Well, here we are, right in the middle between Thanksgiving Shopping Day, Black Friday, Cyber Monday, and the remainder of the Holiday season, a period when most of us slackers will actually do our gift shopping, and hope we get it done before the morning of the 25th. 

And, although many of us may be slow on the shopping, one thing most of us will share is a feeling of good will, and a desire to reach out and help those that are disadvantaged.  Obviously, since we at Identity Theft Resource Center work for a charity, we think holiday giving is a good thing, and a pursuit that we all should remember throughout the year.  The United States is home for thousands of 501(c)3 registered charity organization like the ITRC, and they provide a tremendous amount of productive services for those would otherwise go without such help.  At ITRC we know that our average victim or consumer is likely to be from the Low-Moderate-Income status (79%), a group that usually cannot afford paid services, much less attorneys.  Many good charities are similar in this respect, a much needed outreach to underserved communities. 

However, especially at this time of year, the scammers are also aware of the public feeling of wanting to do some good for those in need.  As a result, this is also a time of uptick in holiday charity scams, attempting to take advantage of the fact that December is by far the strongest month for giving.  It is also a banner month for identity theft and scams.  So it is important that you as a donor do some homework on the intended charity, to ensure that your donation really does the intended good.  You can check to see if the charity tells you it is a registered 501(c)3 entity with the IRS and state of residence.  If so, their IRS 990 tax return should be available to the public, and they should be registered with the Secretary of State for their state of corporation.  It is also easy to check with www.GuideStar.org or the Better Business Bureau to see if the organization is listed, and at what level of listing.  If the organization shows a GuideStar logo on their website, or is BBB accredited, you can quickly determine that the organization has a high level of transparency about their operations, and have shown those organizations that they use your money wisely and appropriately.  You should do your homework before giving to any charity organization, but it doesn’t take very long to get a feel for what the organization is about.  If they don’t show their operations publicly, then you should wonder why, regardless of what you think you know about them.  Good charities have good public transparency.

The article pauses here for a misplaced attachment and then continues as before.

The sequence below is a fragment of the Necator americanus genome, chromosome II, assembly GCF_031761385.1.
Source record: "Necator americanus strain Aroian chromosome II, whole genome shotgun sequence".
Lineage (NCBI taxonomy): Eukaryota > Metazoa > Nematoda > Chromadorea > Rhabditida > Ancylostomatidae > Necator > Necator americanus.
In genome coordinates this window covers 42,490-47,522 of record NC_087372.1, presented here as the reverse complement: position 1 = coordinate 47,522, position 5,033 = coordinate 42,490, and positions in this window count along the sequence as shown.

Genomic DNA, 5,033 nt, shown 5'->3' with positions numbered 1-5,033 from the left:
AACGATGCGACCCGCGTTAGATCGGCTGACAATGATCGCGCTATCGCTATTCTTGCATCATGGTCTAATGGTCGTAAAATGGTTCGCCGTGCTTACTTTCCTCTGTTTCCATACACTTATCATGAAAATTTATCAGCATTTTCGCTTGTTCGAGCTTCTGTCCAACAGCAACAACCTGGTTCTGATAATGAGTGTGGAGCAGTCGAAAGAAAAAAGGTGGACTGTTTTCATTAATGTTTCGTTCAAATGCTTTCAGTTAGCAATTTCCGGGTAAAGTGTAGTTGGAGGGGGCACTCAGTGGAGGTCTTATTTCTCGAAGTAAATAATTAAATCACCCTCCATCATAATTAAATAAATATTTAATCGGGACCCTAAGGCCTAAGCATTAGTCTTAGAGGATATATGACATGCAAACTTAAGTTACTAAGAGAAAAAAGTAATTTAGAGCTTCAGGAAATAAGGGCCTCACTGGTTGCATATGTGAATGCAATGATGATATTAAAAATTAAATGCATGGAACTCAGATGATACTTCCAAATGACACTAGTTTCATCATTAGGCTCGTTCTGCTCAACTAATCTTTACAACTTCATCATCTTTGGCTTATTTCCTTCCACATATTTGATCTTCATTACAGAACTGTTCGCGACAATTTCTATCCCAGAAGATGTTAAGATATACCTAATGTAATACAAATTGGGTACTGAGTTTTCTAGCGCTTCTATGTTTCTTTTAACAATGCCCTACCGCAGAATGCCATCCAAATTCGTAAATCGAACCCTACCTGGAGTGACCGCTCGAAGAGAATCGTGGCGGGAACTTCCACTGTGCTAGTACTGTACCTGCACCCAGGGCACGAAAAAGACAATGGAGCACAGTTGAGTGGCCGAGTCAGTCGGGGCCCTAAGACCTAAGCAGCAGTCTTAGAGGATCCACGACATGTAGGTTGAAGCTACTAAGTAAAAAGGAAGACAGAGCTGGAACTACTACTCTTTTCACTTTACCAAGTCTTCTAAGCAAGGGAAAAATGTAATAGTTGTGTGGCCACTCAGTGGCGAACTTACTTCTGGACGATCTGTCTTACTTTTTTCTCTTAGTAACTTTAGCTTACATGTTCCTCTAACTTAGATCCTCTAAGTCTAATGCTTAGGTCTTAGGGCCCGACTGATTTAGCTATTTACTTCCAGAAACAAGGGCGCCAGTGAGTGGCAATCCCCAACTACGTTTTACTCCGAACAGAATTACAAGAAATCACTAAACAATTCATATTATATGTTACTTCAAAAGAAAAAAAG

Donations should always be made to the organization, rather than any individual.  Again, good organizations have methods in place to make this easy for the donor, and give organizational receipts, and required tax deduction information.  If you are going to donate online, make sure that the website is one that belongs to the organization, which is another piece of information that can be found in a GuideStar or BBB report.  In no case should you let yourself be pressured to “give now” without doing the homework.  That is precisely what the scammers want you to do.  Use credit cards (not debit cards) or bank check for donations, as both are more secure and have methods of recourse.  Watch out for phone scammers.  If you are approached by phone, tell them you will call the organization back if you are interested, as you have no easy way to verify the identity of a caller.  Do not provide personal information that might be used to start an “identity theft profile” on you. 

These suggestions are common sense, and asking you to think before you react.  If the charity concerned is a good one, it will take very little time to confirm their status, and ensure your donation is “Doing For the Public Good.” 

The team at Identity Theft Resource Center wishes you a wonderful holiday, and a bright new year.  

If you found this information helpful, you may want to consider taking part in the Identity Theft Resource Center's Anyone3 fundraising campaign.  For more information or to donate please visit http://www.idtheftcenter.org/anyone-3

 

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